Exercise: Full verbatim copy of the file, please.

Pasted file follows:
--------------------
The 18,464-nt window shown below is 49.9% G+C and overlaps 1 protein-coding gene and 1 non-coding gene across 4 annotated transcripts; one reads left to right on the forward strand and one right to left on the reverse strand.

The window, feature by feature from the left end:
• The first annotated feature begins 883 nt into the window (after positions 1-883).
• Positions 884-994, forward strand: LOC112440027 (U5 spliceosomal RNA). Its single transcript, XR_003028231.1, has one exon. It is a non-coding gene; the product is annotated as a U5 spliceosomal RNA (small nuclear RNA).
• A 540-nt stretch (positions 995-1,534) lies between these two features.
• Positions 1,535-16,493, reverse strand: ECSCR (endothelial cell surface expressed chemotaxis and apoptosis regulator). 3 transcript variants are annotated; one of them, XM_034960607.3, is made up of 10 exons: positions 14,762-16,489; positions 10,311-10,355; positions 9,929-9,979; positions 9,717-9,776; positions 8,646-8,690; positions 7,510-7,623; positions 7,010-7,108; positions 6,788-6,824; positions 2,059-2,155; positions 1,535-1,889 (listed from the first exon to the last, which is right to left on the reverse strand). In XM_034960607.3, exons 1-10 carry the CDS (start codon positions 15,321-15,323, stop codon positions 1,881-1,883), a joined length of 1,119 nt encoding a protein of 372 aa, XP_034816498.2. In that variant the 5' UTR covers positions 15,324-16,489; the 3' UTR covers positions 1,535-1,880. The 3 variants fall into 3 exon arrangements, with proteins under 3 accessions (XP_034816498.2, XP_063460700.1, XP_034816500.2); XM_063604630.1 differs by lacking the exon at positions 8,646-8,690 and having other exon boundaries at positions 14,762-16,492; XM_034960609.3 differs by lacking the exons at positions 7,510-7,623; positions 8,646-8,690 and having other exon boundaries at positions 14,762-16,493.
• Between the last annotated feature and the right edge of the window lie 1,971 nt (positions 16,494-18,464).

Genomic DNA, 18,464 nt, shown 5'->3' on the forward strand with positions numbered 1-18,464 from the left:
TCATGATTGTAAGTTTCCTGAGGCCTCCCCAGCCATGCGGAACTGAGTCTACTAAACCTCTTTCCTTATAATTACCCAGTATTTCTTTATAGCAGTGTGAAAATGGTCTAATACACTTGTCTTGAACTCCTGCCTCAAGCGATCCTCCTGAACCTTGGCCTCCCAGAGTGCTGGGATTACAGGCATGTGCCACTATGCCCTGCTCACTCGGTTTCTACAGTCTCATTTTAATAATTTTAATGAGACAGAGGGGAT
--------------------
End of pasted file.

The 18,464-nt window shown below is 49.9% G+C and overlaps 1 protein-coding gene and 1 non-coding gene across 4 annotated transcripts; one reads left to right on the forward strand and one right to left on the reverse strand.

The window, feature by feature from the left end:
• The first annotated feature begins 883 nt into the window (after positions 1-883).
• Positions 884-994, forward strand: LOC112440027 (U5 spliceosomal RNA). Its single transcript, XR_003028231.1, has one exon. It is a non-coding gene; the product is annotated as a U5 spliceosomal RNA (small nuclear RNA).
• A 540-nt stretch (positions 995-1,534) lies between these two features.
• Positions 1,535-16,493, reverse strand: ECSCR (endothelial cell surface expressed chemotaxis and apoptosis regulator). 3 transcript variants are annotated; one of them, XM_034960607.3, is made up of 10 exons: positions 14,762-16,489; positions 10,311-10,355; positions 9,929-9,979; positions 9,717-9,776; positions 8,646-8,690; positions 7,510-7,623; positions 7,010-7,108; positions 6,788-6,824; positions 2,059-2,155; positions 1,535-1,889 (listed from the first exon to the last, which is right to left on the reverse strand). In XM_034960607.3, exons 1-10 carry the CDS (start codon positions 15,321-15,323, stop codon positions 1,881-1,883), a joined length of 1,119 nt encoding a protein of 372 aa, XP_034816498.2. In that variant the 5' UTR covers positions 15,324-16,489; the 3' UTR covers positions 1,535-1,880. The 3 variants fall into 3 exon arrangements, with proteins under 3 accessions (XP_034816498.2, XP_063460700.1, XP_034816500.2); XM_063604630.1 differs by lacking the exon at positions 8,646-8,690 and having other exon boundaries at positions 14,762-16,492; XM_034960609.3 differs by lacking the exons at positions 7,510-7,623; positions 8,646-8,690 and having other exon boundaries at positions 14,762-16,493.
• Between the last annotated feature and the right edge of the window lie 1,971 nt (positions 16,494-18,464).

Genomic DNA, 18,464 nt, shown 5'->3' on the forward strand with positions numbered 1-18,464 from the left:
TCATGATTGTAAGTTTCCTGAGGCCTCCCCAGCCATGCGGAACTGAGTCTACTAAACCTCTTTCCTTATAATTACCCAGTATTTCTTTATAGCAGTGTGAAAATGGTCTAATACACTTGTCTTGAACTCCTGCCTCAAGCGATCCTCCTGAACCTTGGCCTCCCAGAGTGCTGGGATTACAGGCATGTGCCACTATGCCCTGCTCACTCGGTTTCTACAGTCTCATTTTAATAATTTTAATGAGACAGAGGGGAT